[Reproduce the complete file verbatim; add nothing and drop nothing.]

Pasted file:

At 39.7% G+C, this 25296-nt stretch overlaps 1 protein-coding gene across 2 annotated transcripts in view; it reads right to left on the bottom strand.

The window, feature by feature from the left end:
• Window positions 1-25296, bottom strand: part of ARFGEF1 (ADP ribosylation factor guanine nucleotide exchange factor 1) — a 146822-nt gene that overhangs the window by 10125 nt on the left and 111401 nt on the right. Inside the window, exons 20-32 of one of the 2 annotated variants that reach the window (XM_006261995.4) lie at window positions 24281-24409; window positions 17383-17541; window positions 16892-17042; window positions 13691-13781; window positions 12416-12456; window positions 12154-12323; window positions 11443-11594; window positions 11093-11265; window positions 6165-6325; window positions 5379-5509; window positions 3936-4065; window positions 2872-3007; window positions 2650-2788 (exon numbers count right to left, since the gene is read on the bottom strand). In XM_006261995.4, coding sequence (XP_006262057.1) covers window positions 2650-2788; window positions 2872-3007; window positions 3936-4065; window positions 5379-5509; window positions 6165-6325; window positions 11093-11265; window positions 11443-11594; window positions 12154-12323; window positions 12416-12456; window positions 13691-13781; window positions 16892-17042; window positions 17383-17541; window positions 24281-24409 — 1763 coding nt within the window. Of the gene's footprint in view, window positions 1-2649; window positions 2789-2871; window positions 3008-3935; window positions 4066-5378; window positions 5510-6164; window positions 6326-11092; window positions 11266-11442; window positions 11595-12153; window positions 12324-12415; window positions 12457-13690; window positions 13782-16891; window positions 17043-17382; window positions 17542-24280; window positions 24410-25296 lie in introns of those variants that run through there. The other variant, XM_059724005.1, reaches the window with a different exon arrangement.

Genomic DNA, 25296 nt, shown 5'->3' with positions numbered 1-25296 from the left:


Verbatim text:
At 39.7% G+C, this 25296-nt stretch overlaps 1 protein-coding gene across 2 annotated transcripts in view; it reads right to left on the bottom strand.

The window, feature by feature from the left end:
• Window positions 1-25296, bottom strand: part of ARFGEF1 (ADP ribosylation factor guanine nucleotide exchange factor 1) — a 146822-nt gene that overhangs the window by 10125 nt on the left and 111401 nt on the right. Inside the window, exons 20-32 of one of the 2 annotated variants that reach the window (XM_006261995.4) lie at window positions 24281-24409; window positions 17383-17541; window positions 16892-17042; window positions 13691-13781; window positions 12416-12456; window positions 12154-12323; window positions 11443-11594; window positions 11093-11265; window positions 6165-6325; window positions 5379-5509; window positions 3936-4065; window positions 2872-3007; window positions 2650-2788 (exon numbers count right to left, since the gene is read on the bottom strand). In XM_006261995.4, coding sequence (XP_006262057.1) covers window positions 2650-2788; window positions 2872-3007; window positions 3936-4065; window positions 5379-5509; window positions 6165-6325; window positions 11093-11265; window positions 11443-11594; window positions 12154-12323; window positions 12416-12456; window positions 13691-13781; window positions 16892-17042; window positions 17383-17541; window positions 24281-24409 — 1763 coding nt within the window. Of the gene's footprint in view, window positions 1-2649; window positions 2789-2871; window positions 3008-3935; window positions 4066-5378; window positions 5510-6164; window positions 6326-11092; window positions 11266-11442; window positions 11595-12153; window positions 12324-12415; window positions 12457-13690; window positions 13782-16891; window positions 17043-17382; window positions 17542-24280; window positions 24410-25296 lie in introns of those variants that run through there. The other variant, XM_059724005.1, reaches the window with a different exon arrangement.

Genomic DNA, 25296 nt, shown 5'->3' with positions numbered 1-25296 from the left: